Three Degrees of Separation
Weill Recital Hall
Franz Joseph Haydn: Quartet Op. 20, No. 6
Leos Janacek: Quartet No. 1
Ludwig van Beethoven: Quartet Op. 59, No. 1
Vaclav Remes and Vlastimil Holek (violins)
Josef Kluson (viola)
Michal Kanka (cello)
The children of human beings should not be brought up as if they were animals; and we should set up as the object and strive to maintain as the result of our labors something better and nobler than a well-dressed body.
Leo Tolstoy, Lesson of The Kreutzer Sonata
At first glance, one would think that Leos Janacek’s string quartet known as “The Kreutzer Sonata” was an homage to Beethoven, but in actuality it was inspired by the Tolstoy short story of the same name. Curiously, the musical work, a convoluted rumination on music that depicts the effect of music on chastity and the ultimately lustful state of Christian marriage, is the twin of this inventive composer’s other quartet, “Intimate Letters”, a white-hot statement of May-December passions. As a “play within a play”, Janacek’s particular Kreutzer proudly takes its place with other twentieth century aesthetic labyrinths such as Nabokov’s “Pale Fire”, Schoenberg’s Accompaniment to a Cinema Scene, Escher’s self portraits, Bergman’s Persona or Shostakovich’s Symphony # 15. There is considerable controversy as to the meaning of the outbursts that consistently interrupt the quartet’s lyrical flow, most notably a disparity of opinion about the ending: is it Wagnerian redemption, Tolstoy’s atavistic brutality, or a resurrection without the requisite death?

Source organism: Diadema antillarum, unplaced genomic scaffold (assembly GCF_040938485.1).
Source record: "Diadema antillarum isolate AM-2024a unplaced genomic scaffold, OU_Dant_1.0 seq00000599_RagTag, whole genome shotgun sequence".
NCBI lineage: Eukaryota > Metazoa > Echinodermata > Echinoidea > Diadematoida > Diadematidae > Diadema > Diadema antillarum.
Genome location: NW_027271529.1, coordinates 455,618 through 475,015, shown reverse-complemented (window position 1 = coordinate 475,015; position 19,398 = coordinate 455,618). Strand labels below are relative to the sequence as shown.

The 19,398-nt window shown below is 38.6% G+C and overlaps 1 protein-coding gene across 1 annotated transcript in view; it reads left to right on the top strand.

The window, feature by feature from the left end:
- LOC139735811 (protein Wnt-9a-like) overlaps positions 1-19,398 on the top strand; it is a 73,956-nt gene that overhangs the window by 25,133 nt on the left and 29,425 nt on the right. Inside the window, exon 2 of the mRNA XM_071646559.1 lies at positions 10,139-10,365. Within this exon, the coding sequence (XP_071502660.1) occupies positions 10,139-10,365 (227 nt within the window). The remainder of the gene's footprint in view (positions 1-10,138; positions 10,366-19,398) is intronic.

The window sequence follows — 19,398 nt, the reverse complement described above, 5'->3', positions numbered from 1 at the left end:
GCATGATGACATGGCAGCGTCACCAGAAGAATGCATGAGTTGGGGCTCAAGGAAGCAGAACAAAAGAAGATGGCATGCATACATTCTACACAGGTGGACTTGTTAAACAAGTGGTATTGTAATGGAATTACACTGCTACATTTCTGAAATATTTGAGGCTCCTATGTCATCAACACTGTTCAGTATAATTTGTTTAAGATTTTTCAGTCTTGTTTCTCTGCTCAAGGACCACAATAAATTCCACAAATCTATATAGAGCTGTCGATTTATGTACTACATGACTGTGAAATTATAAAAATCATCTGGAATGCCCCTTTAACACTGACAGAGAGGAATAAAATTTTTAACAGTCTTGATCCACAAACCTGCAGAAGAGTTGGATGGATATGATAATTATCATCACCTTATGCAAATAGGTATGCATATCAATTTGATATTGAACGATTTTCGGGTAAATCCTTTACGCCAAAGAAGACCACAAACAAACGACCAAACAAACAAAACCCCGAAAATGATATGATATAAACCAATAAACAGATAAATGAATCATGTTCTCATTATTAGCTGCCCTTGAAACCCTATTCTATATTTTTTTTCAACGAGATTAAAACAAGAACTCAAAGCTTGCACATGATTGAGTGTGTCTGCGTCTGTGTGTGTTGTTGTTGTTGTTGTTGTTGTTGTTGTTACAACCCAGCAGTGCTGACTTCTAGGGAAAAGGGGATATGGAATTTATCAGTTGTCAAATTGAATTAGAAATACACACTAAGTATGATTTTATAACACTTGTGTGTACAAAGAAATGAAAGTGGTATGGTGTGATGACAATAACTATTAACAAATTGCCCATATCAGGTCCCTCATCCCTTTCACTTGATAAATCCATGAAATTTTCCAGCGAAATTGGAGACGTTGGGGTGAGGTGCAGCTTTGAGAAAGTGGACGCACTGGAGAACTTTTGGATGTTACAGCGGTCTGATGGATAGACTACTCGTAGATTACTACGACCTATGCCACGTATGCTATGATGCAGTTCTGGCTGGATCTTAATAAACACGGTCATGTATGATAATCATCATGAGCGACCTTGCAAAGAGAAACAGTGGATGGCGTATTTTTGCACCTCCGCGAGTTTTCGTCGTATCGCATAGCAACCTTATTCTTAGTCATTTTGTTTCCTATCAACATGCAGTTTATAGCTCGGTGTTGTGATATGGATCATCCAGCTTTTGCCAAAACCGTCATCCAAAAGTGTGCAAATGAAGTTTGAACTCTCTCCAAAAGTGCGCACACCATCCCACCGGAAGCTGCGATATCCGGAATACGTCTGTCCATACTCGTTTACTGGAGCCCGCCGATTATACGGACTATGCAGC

The fine Prazak Quartet weighs in heavily on the gentler side. From the literary point of view, their delicate protestations may seem inadequate, but, from the musical, they are beautiful enhancements of, rather than impediments to, the organic melodic nature of the piece. It is hard to quarrel with such luxurious music making and, at least for this evening, it was enjoyable to put hermeneutic arguments up on a high and inaccessible shelf. The Czech group has been around for thirty years now and has achieved a high degree of professionalism, depth of sonority and unison of tone. The experience is much the heavier of a sound than their brothers the Panocha produce, but robustly expressive and deeply good humored.
The earthy qualities of the first Razumovsky were explored to the full in this stunning rendition. Not only did the group capture the Teutonic adaptation of the Slavic élan, but it also framed a profound third movement with just the right lightness of being. That adagio was breathtaking: built on such a solid and yet fragile foundation as to rival the best work of the Budapest versions of the 1940’s. Friends tell me that Prague is today the most musical city on the planet. The evidence from this side of the pond is overwhelmingly in support of this thesis.
Frederick L. Kirshnit